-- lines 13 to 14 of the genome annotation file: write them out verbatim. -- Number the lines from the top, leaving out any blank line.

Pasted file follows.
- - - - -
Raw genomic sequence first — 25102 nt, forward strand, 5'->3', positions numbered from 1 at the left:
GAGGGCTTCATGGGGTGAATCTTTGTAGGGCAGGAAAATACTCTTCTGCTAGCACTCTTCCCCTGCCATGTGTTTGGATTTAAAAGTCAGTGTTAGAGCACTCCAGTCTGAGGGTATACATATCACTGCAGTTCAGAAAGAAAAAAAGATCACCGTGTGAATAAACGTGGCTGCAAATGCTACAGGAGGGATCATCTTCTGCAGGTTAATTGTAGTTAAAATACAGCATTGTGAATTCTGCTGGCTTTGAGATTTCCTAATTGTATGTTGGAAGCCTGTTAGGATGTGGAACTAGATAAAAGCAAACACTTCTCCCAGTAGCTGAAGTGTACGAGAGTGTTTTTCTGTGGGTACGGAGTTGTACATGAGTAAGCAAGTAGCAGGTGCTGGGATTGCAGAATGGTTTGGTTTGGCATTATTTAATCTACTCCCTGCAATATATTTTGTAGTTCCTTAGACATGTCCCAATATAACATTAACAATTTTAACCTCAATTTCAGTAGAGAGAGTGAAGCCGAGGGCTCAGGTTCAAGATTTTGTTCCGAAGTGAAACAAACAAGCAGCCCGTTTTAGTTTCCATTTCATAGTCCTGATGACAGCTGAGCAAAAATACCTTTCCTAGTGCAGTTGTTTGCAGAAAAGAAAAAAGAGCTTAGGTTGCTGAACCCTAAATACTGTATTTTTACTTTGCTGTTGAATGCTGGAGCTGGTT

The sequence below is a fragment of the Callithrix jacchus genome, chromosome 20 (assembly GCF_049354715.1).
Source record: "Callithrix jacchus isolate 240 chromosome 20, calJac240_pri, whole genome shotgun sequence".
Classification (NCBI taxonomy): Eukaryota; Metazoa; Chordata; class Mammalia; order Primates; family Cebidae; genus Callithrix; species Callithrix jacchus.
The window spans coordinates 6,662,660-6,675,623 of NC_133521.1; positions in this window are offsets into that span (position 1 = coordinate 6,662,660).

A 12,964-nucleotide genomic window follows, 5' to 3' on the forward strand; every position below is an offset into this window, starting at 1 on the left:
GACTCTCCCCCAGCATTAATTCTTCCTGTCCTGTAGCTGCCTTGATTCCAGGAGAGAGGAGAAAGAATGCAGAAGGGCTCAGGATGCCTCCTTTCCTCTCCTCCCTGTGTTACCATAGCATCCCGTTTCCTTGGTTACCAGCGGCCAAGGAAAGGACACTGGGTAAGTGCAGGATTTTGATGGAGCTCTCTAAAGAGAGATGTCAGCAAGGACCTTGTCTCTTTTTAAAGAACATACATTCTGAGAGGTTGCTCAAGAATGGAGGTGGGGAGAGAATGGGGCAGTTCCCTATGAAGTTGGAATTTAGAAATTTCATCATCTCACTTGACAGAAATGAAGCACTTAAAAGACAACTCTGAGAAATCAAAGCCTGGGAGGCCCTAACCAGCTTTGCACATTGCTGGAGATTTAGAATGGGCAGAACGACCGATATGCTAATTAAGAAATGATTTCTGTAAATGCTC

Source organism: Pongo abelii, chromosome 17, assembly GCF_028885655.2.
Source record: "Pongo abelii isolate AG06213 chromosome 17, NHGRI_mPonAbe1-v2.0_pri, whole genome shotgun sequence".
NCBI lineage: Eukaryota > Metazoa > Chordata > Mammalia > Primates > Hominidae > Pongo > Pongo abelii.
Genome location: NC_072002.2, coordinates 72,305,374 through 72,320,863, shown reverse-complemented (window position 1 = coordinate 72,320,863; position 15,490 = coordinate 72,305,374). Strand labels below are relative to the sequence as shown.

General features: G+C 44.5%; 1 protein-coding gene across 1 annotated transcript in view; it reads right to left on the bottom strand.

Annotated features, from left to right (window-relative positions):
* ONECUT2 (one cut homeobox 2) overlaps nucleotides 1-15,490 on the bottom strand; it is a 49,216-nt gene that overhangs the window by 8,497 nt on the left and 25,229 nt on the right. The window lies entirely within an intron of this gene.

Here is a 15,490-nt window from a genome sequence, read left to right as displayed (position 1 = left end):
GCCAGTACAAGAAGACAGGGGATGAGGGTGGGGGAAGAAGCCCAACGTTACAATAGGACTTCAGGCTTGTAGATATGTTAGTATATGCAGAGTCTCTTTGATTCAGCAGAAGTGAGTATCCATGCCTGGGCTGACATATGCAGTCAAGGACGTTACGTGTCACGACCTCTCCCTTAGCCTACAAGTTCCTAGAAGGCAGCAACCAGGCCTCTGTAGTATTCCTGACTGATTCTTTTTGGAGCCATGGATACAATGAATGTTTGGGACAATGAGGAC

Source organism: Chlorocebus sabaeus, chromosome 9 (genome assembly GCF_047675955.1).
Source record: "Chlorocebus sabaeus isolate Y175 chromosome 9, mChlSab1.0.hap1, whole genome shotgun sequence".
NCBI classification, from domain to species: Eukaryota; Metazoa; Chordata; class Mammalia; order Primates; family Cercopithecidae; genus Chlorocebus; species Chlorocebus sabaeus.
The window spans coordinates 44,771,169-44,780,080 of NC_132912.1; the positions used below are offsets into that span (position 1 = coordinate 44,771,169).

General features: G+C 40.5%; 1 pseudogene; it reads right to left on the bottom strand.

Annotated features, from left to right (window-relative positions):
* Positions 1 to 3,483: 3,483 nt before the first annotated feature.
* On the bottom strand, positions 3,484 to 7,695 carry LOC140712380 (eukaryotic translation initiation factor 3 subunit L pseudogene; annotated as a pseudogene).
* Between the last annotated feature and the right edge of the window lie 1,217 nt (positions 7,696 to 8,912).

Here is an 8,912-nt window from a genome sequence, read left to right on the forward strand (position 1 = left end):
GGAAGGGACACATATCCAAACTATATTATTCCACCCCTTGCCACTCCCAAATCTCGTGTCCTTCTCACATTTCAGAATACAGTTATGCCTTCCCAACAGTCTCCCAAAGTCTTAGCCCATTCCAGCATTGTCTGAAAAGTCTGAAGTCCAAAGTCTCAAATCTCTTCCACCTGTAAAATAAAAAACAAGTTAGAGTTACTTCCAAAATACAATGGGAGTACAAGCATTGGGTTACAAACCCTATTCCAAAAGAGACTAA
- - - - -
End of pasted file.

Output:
General features: G+C 44.5%; 1 protein-coding gene across 1 annotated transcript in view; it reads right to left on the bottom strand.

Annotated features, from left to right (window-relative positions):